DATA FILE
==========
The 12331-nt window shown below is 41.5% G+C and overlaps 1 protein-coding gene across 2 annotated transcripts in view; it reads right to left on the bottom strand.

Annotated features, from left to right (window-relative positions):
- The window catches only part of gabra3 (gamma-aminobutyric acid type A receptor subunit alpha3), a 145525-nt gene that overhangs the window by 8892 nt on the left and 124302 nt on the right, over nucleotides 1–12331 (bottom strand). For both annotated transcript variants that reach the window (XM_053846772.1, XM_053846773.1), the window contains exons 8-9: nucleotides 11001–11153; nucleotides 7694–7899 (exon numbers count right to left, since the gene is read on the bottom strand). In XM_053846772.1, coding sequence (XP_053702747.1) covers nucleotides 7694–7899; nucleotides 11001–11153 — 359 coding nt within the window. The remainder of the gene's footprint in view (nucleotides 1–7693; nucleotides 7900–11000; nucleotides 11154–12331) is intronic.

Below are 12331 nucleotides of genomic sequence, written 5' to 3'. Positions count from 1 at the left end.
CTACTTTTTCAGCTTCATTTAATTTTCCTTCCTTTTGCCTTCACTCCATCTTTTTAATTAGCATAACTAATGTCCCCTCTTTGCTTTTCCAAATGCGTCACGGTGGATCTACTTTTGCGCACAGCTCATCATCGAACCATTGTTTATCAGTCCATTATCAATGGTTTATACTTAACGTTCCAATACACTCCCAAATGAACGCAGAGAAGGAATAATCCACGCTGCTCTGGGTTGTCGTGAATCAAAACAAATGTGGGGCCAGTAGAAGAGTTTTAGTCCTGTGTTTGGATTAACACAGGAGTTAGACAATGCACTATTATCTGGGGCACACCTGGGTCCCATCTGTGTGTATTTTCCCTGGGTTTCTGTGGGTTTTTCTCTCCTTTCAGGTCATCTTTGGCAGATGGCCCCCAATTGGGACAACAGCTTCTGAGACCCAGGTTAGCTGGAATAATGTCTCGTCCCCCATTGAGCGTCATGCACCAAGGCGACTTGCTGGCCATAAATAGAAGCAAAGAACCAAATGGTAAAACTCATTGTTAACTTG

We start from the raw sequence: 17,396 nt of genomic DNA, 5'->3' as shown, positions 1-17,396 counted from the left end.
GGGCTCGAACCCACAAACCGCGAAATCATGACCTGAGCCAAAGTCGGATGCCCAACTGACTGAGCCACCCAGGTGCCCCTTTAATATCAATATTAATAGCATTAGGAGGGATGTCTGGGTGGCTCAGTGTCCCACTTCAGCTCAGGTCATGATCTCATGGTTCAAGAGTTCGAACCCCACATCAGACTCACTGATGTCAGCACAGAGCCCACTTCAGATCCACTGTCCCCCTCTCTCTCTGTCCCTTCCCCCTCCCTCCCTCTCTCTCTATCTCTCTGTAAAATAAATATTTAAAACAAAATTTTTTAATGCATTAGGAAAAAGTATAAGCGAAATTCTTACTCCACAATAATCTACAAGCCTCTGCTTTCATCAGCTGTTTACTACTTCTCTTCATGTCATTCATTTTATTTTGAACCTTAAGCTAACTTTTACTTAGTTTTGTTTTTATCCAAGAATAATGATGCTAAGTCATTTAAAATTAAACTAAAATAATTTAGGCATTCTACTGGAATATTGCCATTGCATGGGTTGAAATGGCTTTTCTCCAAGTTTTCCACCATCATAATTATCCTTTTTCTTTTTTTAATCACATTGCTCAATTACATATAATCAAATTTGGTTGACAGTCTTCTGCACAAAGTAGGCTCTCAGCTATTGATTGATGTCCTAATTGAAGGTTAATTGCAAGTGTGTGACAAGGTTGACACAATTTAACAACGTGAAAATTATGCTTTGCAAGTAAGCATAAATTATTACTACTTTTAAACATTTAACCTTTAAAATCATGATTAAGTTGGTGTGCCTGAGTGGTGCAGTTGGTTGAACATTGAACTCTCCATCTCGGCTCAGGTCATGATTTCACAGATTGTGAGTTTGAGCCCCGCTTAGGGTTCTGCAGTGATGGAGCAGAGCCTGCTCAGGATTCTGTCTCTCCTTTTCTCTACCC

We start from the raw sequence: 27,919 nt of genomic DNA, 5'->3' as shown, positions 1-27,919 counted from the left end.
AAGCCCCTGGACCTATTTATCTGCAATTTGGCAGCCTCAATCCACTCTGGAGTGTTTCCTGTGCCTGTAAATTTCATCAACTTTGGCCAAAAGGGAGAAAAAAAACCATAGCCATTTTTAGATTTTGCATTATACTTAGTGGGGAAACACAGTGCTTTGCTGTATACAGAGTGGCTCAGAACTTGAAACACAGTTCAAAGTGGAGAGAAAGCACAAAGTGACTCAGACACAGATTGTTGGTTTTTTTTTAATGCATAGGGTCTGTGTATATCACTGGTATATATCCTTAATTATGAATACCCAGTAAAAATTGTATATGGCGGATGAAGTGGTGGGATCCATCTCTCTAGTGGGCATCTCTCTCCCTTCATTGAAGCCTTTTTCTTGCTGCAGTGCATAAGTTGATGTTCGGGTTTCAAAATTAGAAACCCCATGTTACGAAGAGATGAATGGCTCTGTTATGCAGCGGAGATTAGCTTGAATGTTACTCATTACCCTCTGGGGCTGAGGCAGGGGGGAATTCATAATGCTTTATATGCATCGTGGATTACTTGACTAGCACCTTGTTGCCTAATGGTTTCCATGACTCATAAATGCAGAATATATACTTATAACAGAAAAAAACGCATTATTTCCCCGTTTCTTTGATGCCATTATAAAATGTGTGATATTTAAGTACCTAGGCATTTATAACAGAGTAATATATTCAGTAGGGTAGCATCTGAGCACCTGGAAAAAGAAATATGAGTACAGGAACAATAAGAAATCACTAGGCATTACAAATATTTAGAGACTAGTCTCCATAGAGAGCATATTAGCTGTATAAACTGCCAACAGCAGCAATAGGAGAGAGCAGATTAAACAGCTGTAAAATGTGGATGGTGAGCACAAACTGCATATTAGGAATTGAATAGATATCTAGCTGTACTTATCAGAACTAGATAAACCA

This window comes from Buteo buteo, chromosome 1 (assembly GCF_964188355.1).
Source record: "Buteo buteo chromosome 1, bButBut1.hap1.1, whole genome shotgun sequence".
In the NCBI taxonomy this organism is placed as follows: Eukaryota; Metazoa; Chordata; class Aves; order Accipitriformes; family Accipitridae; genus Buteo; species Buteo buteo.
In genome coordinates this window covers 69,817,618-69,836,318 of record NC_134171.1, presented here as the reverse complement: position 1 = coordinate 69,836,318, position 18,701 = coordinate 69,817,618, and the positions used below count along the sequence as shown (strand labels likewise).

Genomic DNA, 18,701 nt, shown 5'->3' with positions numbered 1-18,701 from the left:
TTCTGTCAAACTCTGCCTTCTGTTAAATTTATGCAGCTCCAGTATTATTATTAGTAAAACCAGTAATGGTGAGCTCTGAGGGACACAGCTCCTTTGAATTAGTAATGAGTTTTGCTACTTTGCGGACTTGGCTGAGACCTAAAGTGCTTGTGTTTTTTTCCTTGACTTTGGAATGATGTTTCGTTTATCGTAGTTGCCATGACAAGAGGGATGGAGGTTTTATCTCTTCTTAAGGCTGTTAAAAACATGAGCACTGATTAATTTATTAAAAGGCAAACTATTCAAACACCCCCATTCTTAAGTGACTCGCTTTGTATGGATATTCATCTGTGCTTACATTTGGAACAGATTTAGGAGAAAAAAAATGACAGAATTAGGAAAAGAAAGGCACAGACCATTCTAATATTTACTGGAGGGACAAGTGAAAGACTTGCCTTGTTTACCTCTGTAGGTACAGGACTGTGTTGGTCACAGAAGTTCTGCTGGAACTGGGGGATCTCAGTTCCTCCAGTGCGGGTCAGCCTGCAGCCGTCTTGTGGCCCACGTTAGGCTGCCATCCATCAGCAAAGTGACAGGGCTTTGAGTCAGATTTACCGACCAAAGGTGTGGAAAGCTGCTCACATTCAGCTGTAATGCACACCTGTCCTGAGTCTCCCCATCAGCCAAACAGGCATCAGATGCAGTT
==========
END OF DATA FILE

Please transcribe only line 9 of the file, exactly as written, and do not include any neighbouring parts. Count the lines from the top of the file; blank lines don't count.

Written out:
AAGCCCCTGGACCTATTTATCTGCAATTTGGCAGCCTCAATCCACTCTGGAGTGTTTCCTGTGCCTGTAAATTTCATCAACTTTGGCCAAAAGGGAGAAAAAAAACCATAGCCATTTTTAGATTTTGCATTATACTTAGTGGGGAAACACAGTGCTTTGCTGTATACAGAGTGGCTCAGAACTTGAAACACAGTTCAAAGTGGAGAGAAAGCACAAAGTGACTCAGACACAGATTGTTGGTTTTTTTTTAATGCATAGGGTCTGTGTATATCACTGGTATATATCCTTAATTATGAATACCCAGTAAAAATTGTATATGGCGGATGAAGTGGTGGGATCCATCTCTCTAGTGGGCATCTCTCTCCCTTCATTGAAGCCTTTTTCTTGCTGCAGTGCATAAGTTGATGTTCGGGTTTCAAAATTAGAAACCCCATGTTACGAAGAGATGAATGGCTCTGTTATGCAGCGGAGATTAGCTTGAATGTTACTCATTACCCTCTGGGGCTGAGGCAGGGGGGAATTCATAATGCTTTATATGCATCGTGGATTACTTGACTAGCACCTTGTTGCCTAATGGTTTCCATGACTCATAAATGCAGAATATATACTTATAACAGAAAAAAACGCATTATTTCCCCGTTTCTTTGATGCCATTATAAAATGTGTGATATTTAAGTACCTAGGCATTTATAACAGAGTAATATATTCAGTAGGGTAGCATCTGAGCACCTGGAAAAAGAAATATGAGTACAGGAACAATAAGAAATCACTAGGCATTACAAATATTTAGAGACTAGTCTCCATAGAGAGCATATTAGCTGTATAAACTGCCAACAGCAGCAATAGGAGAGAGCAGATTAAACAGCTGTAAAATGTGGATGGTGAGCACAAACTGCATATTAGGAATTGAATAGATATCTAGCTGTACTTATCAGAACTAGATAAACCA